I’m not really sure what possessed me to get into raw milk.
HAHAHA: lie. Well kinda. About five years ago, I watched Food Inc. And, after screaming and falling off the elliptical when it got to the cow fistula part, which then caused me to be repulsed by all food for days, I decided I wanted to figure out if mass produced food was as issue laden as it seemed to be in the movie. (I should note here that cow fistulas have benefits for cows with digestion issues: what bothers me is the reason for the vast majority of those digestion issues.) I read and watched and researched for months afterwards, and everything I found cemented my decision to go as local as I could handle without losing my mind.
It’s not even purely health related. Our economy is seriously skewed. The way we get our food is warped. What happens to our food before we get it is evil, cruel, shortsighted, and/or entirely unnecessary; take your pick. I’m no PETA employee by any means, and I am so far from vegetarian, I’m sure there are motivational posters of me posted in every beef and poultry farm along the east coast. That said, I have T1 Diabetes, a sensitive stomach, and a whole host of other issues – skin, mood, weight, you name it – that have made my general health something of an ongoing hurdle. I have long supported organic foods, and if there isn’t a local option available, I will readily grab the nearest organic offering. A good, local, farm addresses so much more than just the organic issue though; and the more I looked into the local options, the more I understood about our mass produced culture, and the sacrifices we make in order to honor the quantity gods.
I started by finding local farms for beef, poultry, vegetables, and eggs. Easy, no problem. (Lie: hours of research, numerous phone calls, and tons of correspondence involving what type of feed is used, how the stalls/living quarters are cleaned, visiting the farms, how they hire their staff, what types of pesticides are used…) Eventually, I meandered into a sort of elimination diet…As in, I don’t believe in diets. Ew. I figured that if the chemicals, drugs, and treatment of the products in a lot of large farms was something I was avoiding, I might as well figure out if some of the foods, ‘cleanly’ manufactured or not, were contributing to some of my health issues. I started testing my sensitivity to foods by eliminating trigger categories one at a time. For example, I found that when I stayed away from gluten, my skin improved, my thyroid levels changed from borderline hypo to normal (my doctors don’t think this is the reason, but they also have absolutely no other explanation for why my thyroid levels -T4 and TSH- fluctuated by several points after I went off gluten), and my blood sugars are easier to manage beyond comparison. I didn’t lose much weight, but my tendency to bloat was reduced, if only by a little. I tried leaving out soy, dairy, and beans/legumes, but all three of those had much less overall effect. (I still stay away from soy, but that’s for different reasons – whatever, different post; moving on.)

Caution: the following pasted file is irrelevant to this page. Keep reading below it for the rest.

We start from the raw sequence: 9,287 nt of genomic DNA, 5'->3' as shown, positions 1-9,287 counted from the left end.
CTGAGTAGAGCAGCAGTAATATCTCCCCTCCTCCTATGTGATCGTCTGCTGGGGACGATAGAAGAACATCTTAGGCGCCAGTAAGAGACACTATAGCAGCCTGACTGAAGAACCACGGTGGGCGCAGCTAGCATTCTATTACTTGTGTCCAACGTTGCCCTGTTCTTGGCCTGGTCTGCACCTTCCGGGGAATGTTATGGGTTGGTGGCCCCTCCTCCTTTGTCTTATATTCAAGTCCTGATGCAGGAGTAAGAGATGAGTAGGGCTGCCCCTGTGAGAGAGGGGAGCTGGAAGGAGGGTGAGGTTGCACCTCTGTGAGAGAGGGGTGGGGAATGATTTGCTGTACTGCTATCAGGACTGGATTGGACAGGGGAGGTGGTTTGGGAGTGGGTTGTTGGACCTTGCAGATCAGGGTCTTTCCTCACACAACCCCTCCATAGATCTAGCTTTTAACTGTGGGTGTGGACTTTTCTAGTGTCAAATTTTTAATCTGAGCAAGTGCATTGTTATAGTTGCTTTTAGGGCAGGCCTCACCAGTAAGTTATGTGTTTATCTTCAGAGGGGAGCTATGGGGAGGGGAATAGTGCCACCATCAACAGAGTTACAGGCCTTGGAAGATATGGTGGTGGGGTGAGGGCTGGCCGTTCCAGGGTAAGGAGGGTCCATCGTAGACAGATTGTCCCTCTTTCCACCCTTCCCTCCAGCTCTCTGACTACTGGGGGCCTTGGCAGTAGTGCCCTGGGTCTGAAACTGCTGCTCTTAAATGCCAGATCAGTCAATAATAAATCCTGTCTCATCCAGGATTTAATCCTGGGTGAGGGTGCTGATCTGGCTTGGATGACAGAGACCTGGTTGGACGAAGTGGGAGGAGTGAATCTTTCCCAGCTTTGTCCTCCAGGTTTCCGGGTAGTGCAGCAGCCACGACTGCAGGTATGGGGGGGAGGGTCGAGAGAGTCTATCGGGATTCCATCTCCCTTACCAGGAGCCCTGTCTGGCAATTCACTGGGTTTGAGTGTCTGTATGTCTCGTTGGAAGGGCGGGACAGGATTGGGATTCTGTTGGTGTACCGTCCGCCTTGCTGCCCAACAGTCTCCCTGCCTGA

I started to wonder if maybe part of what makes gluten (and all the other allergy related foods) so treacherous these days is because of how they are grown and processed. I mean, I’ve gotten to the point where even four star restaurant meat doesn’t taste as good as my local stuff. I wondered if some of the things that make dairy tough to process (aside from it being nutrients for a baby animal that is supposed to eventually weigh over two tons…moving on…) were related to what we do to the milk in order to make it ‘sanitary’ and increase its shelf life. I felt like ‘going local’ needed to be a more consistent commitment for me. If I thought mass produced methods were harming my food, didn’t like what big beef/dairy/poultry farms were doing to their animals prior to slaughter/during the milking process, and I was going to exert effort trying to avoid those things, then I wanted to be thorough.
Anyway, we bought part of a cow. (In Virginia, you can’t buy raw milk. ‘Tis unsafe. Or some such hoopla.) And every week, we get half a gallon of raw milk. And we love it. I crave less cheese (WHAT??? I don’t even know) and when I have it, I eat less of it. I actually make smoothies, which is a change from thinking about how great it would be to drink them more, buying all the stuff to get it done, and then never doing it. It feels criminal to let raw milk go to waste, which means I am under much more pressure to be efficient and use it all before it goes sour (in closely related news, I am going to start making my own yogurt). And the raw milk-organic berries-greek yogurt bonanza is a delightful way to avoid eating in the morning, which everyone obviously avoids because eating in the morning is heinous and awful and akin to kicking kittens. Raw milk is fabulous to my sugars. The taste is incredible; you can taste the different types of grasses the cow ate before she was milked, and the flavors make the overall texture more complex and layered. It’s easier to feel full with raw milk because every sip gives you so much more than the store bought stuff.
In a minefield of secret-bad-food-choice-explosions, I now feel good about my food. It’s consoling to know the start and finish of what goes in my body. Having to take drugs every day for a disease that does questionable and mostly unseeable things to me makes knowing exactly what I am eating a new and fascinating luxury. I love that my food choices enable natural and sustainable practices, and help to stimulate my local economy. Every time I bring food home, I feel like I am caring about more than just myself. And putting more care in your kitchen is a fantastic way to make your house more your home.
(This sounds like an advertisement for raw milk. I guess it is. Oh well.)